Theodor Seuss Geisel? Anita Merina? Anonymous?
You’re never too old, too wacky, too wild, to pick up a book & read to a child.
I haven’t been able to track down the precise book in which this was written. Would you please help?
Quote Investigator: This verse was written in a style reminiscent of Dr. Seuss, the pen name of Theodor Seuss Geisel. However, QI believes that it was not actually constructed by him.
In March 1998 a guest columnist in “The Augusta Chronicle” printed a poem containing the lines above and credited Anita Merina who was a staff member of the National Education Association (NEA). Merina’s poem was part of a campaign called “Read Across America” designed to encourage children and adults to read: 1
It’s never too cold, too wet or too hot
To pick up a book, and share what you’ve got
You’re never too old, too wacky, too wild
To pick up a book, and read to a child.
In churches and chambers, let’s gather round
Let’s pick up a book, let’s pass it around
There are children around you, children in need
Of someone who’ll hug, someone who’ll read
So join us March 2nd in your special own way
And make this America’s read to Kids Day.
—Anita Merina, 1997
This poem says it all! The members of the Richmond County Association of Educators, the student Georgia Association of Educators and the National Education Association invited everyone to join a nationwide reading effort on March 2 to celebrate the birthday of the late, beloved Dr. Seuss.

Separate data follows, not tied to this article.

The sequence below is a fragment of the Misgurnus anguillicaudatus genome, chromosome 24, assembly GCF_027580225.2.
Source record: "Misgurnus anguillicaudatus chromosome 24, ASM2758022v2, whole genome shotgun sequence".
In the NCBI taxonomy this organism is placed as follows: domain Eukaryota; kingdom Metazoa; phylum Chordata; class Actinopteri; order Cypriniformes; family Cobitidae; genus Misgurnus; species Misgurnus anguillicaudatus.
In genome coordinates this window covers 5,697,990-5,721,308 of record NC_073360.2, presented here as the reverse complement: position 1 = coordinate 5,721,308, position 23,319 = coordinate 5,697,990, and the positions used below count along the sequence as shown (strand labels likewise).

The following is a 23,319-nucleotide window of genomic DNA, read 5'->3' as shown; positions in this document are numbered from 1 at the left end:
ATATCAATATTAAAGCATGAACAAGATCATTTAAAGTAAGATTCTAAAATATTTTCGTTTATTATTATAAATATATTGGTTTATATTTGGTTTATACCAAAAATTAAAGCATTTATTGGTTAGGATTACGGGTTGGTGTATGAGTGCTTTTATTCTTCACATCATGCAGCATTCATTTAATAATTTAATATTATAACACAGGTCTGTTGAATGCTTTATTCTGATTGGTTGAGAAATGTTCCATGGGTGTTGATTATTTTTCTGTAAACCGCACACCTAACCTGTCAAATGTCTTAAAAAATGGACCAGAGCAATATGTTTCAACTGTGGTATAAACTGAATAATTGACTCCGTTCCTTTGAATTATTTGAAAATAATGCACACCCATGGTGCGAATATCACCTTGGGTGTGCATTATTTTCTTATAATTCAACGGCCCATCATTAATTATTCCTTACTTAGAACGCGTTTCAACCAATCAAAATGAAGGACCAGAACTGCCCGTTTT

The nationwide effort, called “Read Across America,” originated with NEA’s collaboration with Dr. Seuss’ widow to focus America’s attention on the importance of reading in our children’s lives. It was a great success.
The poem has been closely associated with the name of Dr. Seuss as shown in the excerpt above; hence, confusion and misattribution were understandable.
Here are additional selected citations in chronological order.
- 1998 March 9, Augusta Chronicle, Guest Column: National event celebrated importance of reading, by Gretchen Simpson of Augusta (National Education Association director of Georgia), Quote Page 5A, Column 1, Augusta, Georgia. (GenealogyBank) ↩